When is “privilege” not a problem?
Daniel k. eng | AUGUST 7, 2019 | 4 MIN READ
I’ll never forget the time I was really irked at the graduation ceremony of an elite American university. In one of the speeches, a university administrator acknowledged one of the graduates, who was a fifth-generation graduate of this esteemed institution.
The crowd cheered.
I was horrified.
Even if we can set aside the unfairness of university legacy admissions, this announcement and the crowd’s approval was a celebration of the rich getting richer. I remember having a feeling of overwhelming disgust.
Privilege is real. Some people or groups of people, because of no work of their own, are given advantages that others don’t have. Sometimes sociologists call it social privilege. Privilege can come in different ways, such as access to higher education, connections that lead to employment, or lower interest rates for loans. Systemic inequality has existed for centuries, and it’s not going to end anytime soon.
But I shouldn’t make others feel guilty for their privilege. First, it’s not their fault. They didn’t have control over the circumstances into which they were born. Second, I have privilege too.
Yes, my ethnicity puts me at a disadvantage in some areas. But my gender and nationality give me access to opportunities that the majority of people in the world can only dream about. The fact that my parents have advanced academic degrees and a stable marriage has given me more access to opportunities than others.
It’s not productive to feel guilty about my privilege. I can’t change my circumstances or the system we live in. However, what I can do is be responsible. I can ask myself, What am I doing with my privilege?
In his book, Insider Outsider, Pastor Bryan Loritts writes:
Pastor Loritts is right. The Apostle Paul reminds us of the privilege that Jesus has and commands the believers at Philippi to have the same actions and attitude as the Savior:
Do nothing out of selfish ambition or vain conceit. Rather, in humility value others above yourselves, not looking to your own interests but each of you to the interests of the others. In your relationships with one another, have the same mindset as Christ Jesus:
Who, being in very nature God,
did not consider equality with God
something to be used to his own advantage;
rather, he made himself nothing
by taking the very nature of a servant,
being made in human likeness.
And being found in appearance as a man,
he humbled himself
by becoming obedient to death—
even death on a cross! (Philippians 2:3-8)
Did you catch that? Jesus could have used his divinity to his own advantage. Instead, he used this privilege to serve others. With his divine nature, he died on the cross for you and me.
In fact, Jesus’ death on the cross has ultimate value for you and me because of the privilege he had. In other words, the cross has no effect without the inequality that exists between Jesus and us. Jesus used his divine nature, as only he could, to serve others.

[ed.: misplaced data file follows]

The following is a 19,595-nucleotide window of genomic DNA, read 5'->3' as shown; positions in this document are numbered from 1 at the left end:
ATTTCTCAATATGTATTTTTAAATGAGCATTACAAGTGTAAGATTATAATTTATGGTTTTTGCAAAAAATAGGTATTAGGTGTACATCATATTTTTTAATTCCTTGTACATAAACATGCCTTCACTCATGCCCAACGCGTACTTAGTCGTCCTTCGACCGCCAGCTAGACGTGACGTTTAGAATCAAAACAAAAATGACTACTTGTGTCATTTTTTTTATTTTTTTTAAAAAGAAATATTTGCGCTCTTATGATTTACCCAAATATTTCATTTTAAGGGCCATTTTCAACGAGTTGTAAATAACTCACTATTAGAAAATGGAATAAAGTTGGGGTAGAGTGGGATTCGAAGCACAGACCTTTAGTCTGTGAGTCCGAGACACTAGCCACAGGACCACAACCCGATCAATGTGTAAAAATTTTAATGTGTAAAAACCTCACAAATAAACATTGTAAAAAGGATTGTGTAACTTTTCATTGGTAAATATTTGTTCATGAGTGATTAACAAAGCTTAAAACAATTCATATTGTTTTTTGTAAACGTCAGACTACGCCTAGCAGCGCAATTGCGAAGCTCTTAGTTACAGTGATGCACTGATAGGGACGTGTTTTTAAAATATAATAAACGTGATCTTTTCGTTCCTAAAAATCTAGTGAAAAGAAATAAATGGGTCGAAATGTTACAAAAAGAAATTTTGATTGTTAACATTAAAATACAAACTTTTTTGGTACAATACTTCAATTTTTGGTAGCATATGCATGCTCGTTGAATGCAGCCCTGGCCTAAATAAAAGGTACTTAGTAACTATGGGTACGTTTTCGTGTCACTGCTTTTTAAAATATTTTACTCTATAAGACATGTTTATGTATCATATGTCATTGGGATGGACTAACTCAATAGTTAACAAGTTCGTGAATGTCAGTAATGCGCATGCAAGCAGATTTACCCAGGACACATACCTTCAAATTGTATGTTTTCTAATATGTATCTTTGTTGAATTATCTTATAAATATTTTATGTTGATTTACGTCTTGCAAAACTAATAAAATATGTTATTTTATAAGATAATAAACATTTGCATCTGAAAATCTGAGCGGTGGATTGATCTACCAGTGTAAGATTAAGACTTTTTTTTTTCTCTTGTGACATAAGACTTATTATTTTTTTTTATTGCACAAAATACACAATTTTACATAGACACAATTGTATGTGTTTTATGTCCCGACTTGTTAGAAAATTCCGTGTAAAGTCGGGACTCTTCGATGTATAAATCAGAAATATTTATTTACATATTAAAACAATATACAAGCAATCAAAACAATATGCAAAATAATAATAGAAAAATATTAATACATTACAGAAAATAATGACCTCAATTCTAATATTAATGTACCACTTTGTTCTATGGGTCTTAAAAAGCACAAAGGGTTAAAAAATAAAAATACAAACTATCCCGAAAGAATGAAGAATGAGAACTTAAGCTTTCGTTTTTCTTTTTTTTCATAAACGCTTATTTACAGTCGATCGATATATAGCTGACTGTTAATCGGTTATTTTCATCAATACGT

So we see that privilege was not a problem for Jesus. He had privilege, and he stewarded it for our good. With the inequality that existed, he did something for us that we could never do for ourselves. We are called to have the same attitude.
When I was at that college graduation, I didn’t want to celebrate the legacy graduate. But perhaps I’d have felt differently if I had heard that this person was planning to use this privilege to improve opportunities for the underprivileged. That kind of stewardship is worth celebrating.
In a few months, I anticipate being awarded a Ph.D. from an elite university. That credential will (and already does) open doors for me. God has entrusted me with privilege. With this privilege, I have the responsibility to steward it well. In some ways, I’ll be like the servant in Jesus’ parable (Matthew 25:14-30) who received more talents than another. Again, I shouldn’t be guilty about it; God gave it to me. But I should feel responsible. What will I do to benefit others who don’t have the same opportunities? What will it take for God to say to me, “Well done, good and faithful servant” (Matthew 25:23)?
God has given each of us a certain measure of privilege. Some receive more than others. We can always be asking, “Why does someone else have more than I do?” But the better question for each of us should be, “What do I do with the privilege I’ve been entrusted with?”
Daniel K. Eng is male, American, and has never been in need. He grew up with educated parents who are still alive and still married. He received music lessons, got hired for jobs because of connections, and has been approved for every credit card for which he applied. He has never been afraid of sitting in a taxi alone with the driver, being harmed by the police, or being chosen for extra airport security screening.